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When creating a new typeface, a designer can inject the most artistic flair into the ampersand character. The term ampersand, as Geoffrey Glaister writes in his “Glossary of the Book,” is a corruption of and (&) per se and, which literally means “(the character) & by itself (is the word) and.” The symbol & is derived from the ligature of ET or et, which is the Latin word for “and.”


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3 thoughts on “The Story Of Ampersand

  1. Wow, what a story, despite being so long! Very inspiring and informative. Thanks for the post.

  2. My sincere apologies Chip. My earlier post should have been made in your other post.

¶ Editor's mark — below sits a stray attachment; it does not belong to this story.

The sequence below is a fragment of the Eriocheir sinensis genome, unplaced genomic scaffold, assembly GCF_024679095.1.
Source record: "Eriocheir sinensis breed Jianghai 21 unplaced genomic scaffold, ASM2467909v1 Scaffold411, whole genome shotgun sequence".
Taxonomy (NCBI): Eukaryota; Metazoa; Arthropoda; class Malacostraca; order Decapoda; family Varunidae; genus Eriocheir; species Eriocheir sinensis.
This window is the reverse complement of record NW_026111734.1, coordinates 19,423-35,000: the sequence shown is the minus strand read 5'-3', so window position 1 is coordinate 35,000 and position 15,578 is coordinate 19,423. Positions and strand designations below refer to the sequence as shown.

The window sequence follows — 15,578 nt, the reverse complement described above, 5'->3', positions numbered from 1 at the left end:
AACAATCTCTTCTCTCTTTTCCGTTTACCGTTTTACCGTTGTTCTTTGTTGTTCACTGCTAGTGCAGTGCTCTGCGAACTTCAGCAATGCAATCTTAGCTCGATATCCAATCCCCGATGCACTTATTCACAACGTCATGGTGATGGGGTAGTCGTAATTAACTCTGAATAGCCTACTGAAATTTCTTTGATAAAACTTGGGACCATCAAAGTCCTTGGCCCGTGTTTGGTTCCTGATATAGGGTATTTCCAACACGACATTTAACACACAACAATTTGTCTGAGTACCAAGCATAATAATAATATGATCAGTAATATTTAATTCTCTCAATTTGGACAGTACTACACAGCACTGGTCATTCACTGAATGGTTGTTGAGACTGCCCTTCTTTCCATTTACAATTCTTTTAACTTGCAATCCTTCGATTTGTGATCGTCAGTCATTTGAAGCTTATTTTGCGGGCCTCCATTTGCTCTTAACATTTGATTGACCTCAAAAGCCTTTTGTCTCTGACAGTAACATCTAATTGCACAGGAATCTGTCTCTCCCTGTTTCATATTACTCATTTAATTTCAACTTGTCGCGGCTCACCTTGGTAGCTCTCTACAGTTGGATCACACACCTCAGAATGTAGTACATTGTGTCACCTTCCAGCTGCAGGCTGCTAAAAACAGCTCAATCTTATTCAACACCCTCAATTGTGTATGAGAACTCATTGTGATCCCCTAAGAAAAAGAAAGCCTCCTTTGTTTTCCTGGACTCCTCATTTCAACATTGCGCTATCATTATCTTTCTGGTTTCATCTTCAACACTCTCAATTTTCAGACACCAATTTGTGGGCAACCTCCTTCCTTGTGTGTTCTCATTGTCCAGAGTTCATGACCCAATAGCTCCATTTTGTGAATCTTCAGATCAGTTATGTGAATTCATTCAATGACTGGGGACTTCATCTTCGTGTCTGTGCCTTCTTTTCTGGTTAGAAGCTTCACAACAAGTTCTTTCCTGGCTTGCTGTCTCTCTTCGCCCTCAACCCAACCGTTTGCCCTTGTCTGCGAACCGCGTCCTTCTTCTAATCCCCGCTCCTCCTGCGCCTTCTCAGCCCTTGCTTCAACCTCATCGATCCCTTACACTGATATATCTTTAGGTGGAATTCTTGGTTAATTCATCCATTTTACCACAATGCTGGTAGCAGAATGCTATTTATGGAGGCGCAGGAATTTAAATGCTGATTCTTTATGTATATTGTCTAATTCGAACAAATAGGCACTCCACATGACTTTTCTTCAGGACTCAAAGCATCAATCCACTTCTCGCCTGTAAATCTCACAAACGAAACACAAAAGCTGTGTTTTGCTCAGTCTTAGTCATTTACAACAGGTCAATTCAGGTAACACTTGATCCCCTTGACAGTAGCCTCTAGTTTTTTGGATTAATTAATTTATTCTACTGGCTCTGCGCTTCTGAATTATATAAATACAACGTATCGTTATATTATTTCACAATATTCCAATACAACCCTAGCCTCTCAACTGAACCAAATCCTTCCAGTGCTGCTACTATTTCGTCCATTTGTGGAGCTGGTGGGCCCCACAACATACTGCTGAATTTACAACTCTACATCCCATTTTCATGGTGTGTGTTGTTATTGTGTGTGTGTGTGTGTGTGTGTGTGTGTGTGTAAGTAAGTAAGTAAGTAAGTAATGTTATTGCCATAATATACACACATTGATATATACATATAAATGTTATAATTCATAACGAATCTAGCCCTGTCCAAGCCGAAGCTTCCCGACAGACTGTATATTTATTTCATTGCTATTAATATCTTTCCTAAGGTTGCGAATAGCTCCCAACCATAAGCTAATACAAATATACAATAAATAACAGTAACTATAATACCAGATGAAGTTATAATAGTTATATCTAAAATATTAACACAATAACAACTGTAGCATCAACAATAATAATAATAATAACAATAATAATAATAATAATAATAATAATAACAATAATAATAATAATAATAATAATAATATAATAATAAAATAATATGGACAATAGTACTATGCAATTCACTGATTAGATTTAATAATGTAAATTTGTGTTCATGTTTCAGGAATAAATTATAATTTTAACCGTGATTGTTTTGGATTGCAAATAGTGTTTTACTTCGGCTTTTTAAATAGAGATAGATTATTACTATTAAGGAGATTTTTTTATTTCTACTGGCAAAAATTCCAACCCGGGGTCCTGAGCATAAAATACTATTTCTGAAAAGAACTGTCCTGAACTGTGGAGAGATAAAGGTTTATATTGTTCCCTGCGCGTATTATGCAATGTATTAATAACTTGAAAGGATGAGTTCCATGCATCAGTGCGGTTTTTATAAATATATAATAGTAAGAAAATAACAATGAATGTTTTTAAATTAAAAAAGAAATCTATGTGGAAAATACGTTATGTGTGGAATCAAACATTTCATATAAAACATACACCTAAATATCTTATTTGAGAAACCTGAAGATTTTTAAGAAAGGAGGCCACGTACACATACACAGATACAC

If you are interested, you must read two fantastic books, the first tying into the other. Eats, Shoots & Leaves by Lynne Truss and Usage and Abusage by Eric Partridge, revised by Janet Whitcut.

    The story starts thus: A panda walks into a cafe. He orders a sandwich, eats it, then draws a gun and fires two shots in the air. As he starts to leave, the waitress asks, “Why?”. I am a panda, look it up he says and departs. When the waitress looks it up, sure enough it is written,” Panda. Large black-and-white bear like mammal, native to China. Eats, shoots and leaves.”

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